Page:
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Vaccine mandate coming to House of Commons, MPs rule


Anyone entering the House of Commons precinct -- including MPs -- will need to be fully vaccinated against COVID-19 as of Nov. 22, the Board of Internal Economy has ordered.

The new rule starts on the day the 44th Parliament kicks off.

“This requirement will apply to any person who wishes to enter the House of Commons precinct, including members and their staff, political research office employees, administration employees, members of the parliamentary press gallery, parliamentary business visitors, contractors and consultants,” said Speaker Anthony Rota in a statement.

The cross-party committee of MPs that oversees the workings of the House of Commons made this decision following a two-hour closed-door meeting on Tuesday.

“Details with respect to the implementation of the Board’s decision are being developed and will be communicated in due course,” reads the Speaker’s statement. “These decisions were made to meet ongoing recommendations from public health authorities to help limit the spread of COVID-19 within the work environment.”

The House is considering people to be fully vaccinated 14 days after they have received the recommended doses of one or a combination of Health Canada-approved vaccines.


The decision to include MPs as part of the vaccination mandate comes amid discussions over parliamentary privilege and whether there would be a different set of rules for elected officials than there would be for those around them.

The Liberals, New Democrats, and Bloc Quebecois have said that all their MPs are fully vaccinated, though the Conservatives have continued to refuse to say how many of their MPs are vaccinated. Given the timing of this order coming into effect, it’s possible unvaccinated Conservatives would not be able to enter the House of Commons next month unless they have a medical exemption.

According to the new policy, in cases of individuals who have a “medical contraindication,” they will have to provide proof of a recent negative COVID-19 rapid antigen test to be able to enter the buildings that are part of the House precinct. These requirements to get on the Hill will not apply to anyone under the age of 12.

This news follows the federal government announcing on Oct. 6 that “core” federal public servants will have to attest to being fully vaccinated against COVID-19 by Oct. 29 or face being put on leave without pay by Nov. 15.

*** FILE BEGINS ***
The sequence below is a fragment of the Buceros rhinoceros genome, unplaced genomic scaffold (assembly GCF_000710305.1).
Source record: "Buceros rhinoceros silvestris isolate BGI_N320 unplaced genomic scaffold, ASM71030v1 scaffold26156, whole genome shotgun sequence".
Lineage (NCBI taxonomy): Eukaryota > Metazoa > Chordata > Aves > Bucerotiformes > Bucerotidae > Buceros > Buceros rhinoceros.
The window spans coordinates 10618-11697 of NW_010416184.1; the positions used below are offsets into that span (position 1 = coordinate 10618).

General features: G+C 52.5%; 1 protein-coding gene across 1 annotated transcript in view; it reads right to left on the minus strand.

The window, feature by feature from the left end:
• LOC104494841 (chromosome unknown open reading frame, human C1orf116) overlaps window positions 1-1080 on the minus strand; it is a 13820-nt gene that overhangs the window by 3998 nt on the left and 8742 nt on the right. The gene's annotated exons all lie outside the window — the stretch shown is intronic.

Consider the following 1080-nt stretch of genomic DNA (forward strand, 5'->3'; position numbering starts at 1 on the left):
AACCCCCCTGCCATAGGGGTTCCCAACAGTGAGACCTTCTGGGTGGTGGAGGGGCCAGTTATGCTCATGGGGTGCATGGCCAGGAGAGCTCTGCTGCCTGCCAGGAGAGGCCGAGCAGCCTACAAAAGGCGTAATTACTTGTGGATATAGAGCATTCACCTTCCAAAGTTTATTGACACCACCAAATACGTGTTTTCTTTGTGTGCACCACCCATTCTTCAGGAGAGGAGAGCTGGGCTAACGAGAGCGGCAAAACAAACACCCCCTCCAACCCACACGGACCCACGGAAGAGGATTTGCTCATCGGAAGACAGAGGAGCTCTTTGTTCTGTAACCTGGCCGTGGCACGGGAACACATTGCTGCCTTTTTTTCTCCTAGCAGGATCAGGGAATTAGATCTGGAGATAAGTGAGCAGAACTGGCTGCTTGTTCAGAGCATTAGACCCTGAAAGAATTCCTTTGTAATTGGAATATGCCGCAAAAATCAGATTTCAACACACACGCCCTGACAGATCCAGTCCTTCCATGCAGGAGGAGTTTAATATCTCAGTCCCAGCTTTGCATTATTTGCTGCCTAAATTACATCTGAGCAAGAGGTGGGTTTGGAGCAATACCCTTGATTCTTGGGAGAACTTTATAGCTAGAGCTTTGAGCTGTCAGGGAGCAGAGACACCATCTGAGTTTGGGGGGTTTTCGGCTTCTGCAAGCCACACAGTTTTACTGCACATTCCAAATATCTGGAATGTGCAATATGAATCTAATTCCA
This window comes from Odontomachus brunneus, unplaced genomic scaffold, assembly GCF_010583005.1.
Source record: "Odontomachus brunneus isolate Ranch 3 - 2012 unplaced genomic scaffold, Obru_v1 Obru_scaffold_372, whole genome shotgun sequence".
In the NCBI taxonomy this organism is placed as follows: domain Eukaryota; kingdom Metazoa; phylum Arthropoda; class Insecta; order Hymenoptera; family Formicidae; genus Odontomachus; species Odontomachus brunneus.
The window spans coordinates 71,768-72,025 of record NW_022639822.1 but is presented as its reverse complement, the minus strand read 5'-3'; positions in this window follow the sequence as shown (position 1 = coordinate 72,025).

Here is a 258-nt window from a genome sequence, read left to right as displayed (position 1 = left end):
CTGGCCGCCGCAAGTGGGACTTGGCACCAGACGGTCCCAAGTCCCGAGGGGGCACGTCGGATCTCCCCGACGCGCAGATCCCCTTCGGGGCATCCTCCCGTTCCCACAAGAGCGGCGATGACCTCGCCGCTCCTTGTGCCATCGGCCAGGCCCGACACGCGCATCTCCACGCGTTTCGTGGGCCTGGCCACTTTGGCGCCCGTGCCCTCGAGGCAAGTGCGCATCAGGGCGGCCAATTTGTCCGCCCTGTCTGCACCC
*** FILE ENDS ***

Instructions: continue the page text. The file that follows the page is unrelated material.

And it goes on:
While the House of Commons and Senate were not part of that mandate, they were among the federal employers asked to mirror the government’s vaccine policy in developing their own approaches.

“The Senate continues to consider its approach,” said Senate spokesperson Alison Korn in an email.


In addition to the new vaccine mandate, the Board has decided to extend existing COVID-19 restrictions in place for the House of Commons until Jan. 31, 2022, including the mask mandate.

This means that MPs, their staff, House employees and other folks who work in and around the House of Commons need to wear masks while in all common areas, except for when eating, drinking, or seated at their desk if it’s distanced from others.

The mask mandate does not apply to MPs when they are at their place in the Chamber or when speaking at a press conference.

Committee travel will also remain suspended, any non-essential activities will continue to be halted, and public tours will remain a no-go.


This decision comes separate from ongoing talks over the future of the hybrid House of Commons set-up that for most of the pandemic has allowed MPs to virtually vote and participate from their homes or offices and still appear, via screens, inside the chamber.

Introduced before the mass immunization effort allowed all eligible Canadians to roll up their sleeves to receive the additional protection against the novel coronavirus, the hybrid sitting format was intended to be a temporary solution allowing for altered sittings that accommodated the needed public health precautions.

The latest agreement allowing these sittings expired when the House of Commons adjourned in June, meaning a new structure for sitting will have to be established if hybrid sittings are to be revived in this Parliament.

Already there appears to be division among the parties over whether the hybrid structure should make a comeback. While the Bloc Quebecois and Conservatives have voiced opposition to continued virtual proceedings, the NDP appear supportive of allowing MPs to still have the option to participate in the Commons from their ridings.

On Tuesday, Prime Minister Justin Trudeau started a series of talks with opposition leaders ahead of Parliament’s return. According to a readout from his office of the prime minister’s conversation with Bloc Quebecois Leader Yves-Francois Blanchet, the pair discussed “the need” for all MPs in the House of Commons to be fully vaccinated.

It was not clear whether the future of hybrid sittings came up.

Trudeau is set to continue these conversations on Wednesday, with meetings scheduled with Conservative Leader Erin O’Toole, NDP Leader Jagmeet Singh, and Green Party Parliamentary Leader Elizabeth May.

Trudeau has previously stated that in his view, all MPs should “lead by example,” suggesting that any unvaccinated Conservatives could be “putting their colleagues at risk.”

According to the Public Health Agency of Canada, new COVID-19 cases are 10 times higher among the unvaccinated than those who are fully vaccinated, and while the vaccines are proving to be an effective defence against severe illness, those who have been immunized can still contract COVID-19.




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